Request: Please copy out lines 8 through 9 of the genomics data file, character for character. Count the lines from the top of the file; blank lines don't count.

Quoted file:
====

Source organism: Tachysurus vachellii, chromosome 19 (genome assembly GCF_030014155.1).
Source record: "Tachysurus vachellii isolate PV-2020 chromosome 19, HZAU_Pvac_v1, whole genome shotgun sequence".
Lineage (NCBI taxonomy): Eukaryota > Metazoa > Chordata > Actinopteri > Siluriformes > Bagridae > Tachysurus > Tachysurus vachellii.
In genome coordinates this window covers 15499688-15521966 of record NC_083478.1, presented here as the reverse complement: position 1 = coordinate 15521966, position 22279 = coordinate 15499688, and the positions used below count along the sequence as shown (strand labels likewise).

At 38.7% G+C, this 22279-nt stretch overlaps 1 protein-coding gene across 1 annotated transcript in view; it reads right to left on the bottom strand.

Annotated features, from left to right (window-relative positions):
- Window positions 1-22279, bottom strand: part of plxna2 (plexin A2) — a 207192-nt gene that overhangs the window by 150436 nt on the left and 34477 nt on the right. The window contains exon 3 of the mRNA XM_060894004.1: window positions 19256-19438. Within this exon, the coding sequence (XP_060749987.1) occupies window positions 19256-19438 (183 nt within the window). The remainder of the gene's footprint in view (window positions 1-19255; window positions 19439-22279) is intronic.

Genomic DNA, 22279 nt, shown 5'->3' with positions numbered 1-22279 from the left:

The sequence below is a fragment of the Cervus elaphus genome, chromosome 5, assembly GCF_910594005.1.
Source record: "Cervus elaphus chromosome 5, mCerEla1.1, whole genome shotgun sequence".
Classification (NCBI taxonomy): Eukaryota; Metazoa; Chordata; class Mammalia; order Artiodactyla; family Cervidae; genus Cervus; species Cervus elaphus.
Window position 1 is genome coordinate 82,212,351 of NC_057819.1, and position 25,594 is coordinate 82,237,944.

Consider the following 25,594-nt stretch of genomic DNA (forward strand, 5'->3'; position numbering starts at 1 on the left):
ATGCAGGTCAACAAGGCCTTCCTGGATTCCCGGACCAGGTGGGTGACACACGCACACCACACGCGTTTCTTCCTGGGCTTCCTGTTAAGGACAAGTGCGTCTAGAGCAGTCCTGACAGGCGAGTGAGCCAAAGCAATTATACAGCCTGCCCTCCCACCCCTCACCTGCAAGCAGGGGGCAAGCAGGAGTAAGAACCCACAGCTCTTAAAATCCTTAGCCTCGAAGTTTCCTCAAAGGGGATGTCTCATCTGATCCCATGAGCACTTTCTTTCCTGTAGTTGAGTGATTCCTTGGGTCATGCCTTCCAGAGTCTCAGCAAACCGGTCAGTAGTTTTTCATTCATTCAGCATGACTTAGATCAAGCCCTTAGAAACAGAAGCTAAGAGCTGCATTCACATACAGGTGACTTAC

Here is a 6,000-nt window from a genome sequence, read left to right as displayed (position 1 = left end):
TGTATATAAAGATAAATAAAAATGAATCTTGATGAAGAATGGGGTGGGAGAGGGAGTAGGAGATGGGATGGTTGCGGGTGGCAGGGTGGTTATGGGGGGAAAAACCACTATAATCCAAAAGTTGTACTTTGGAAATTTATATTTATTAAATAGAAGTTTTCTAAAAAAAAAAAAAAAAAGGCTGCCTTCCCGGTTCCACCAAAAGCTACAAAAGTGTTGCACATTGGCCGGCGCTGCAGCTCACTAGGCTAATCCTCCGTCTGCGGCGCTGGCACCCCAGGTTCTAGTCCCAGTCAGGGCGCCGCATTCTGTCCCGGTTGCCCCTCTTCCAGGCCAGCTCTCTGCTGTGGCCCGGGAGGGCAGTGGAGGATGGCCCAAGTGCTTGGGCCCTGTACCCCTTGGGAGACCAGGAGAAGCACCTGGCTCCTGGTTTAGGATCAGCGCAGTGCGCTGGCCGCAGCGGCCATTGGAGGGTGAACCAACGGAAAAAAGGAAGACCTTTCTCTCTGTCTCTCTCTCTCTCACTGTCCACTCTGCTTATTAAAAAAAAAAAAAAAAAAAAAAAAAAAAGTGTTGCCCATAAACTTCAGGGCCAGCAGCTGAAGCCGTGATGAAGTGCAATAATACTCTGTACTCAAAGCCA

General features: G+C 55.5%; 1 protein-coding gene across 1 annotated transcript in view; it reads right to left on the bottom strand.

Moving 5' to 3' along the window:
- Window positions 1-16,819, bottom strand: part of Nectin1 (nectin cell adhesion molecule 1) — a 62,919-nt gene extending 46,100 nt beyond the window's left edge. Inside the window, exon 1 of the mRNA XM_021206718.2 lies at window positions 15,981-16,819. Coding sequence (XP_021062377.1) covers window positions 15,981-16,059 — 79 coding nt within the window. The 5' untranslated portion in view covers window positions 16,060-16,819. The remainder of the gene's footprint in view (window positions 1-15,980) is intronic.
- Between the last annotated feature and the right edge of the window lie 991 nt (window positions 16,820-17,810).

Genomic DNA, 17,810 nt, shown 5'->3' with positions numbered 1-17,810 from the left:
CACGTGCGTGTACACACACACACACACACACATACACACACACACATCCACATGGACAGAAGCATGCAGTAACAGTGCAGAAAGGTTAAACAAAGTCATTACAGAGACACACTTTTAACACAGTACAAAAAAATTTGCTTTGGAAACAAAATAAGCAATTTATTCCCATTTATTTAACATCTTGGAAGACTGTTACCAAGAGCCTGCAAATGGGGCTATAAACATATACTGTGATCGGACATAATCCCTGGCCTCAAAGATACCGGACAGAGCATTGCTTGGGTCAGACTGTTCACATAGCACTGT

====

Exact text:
Genomic DNA, 22279 nt, shown 5'->3' with positions numbered 1-22279 from the left:

The sequence below is a fragment of the Cervus elaphus genome, chromosome 5, assembly GCF_910594005.1.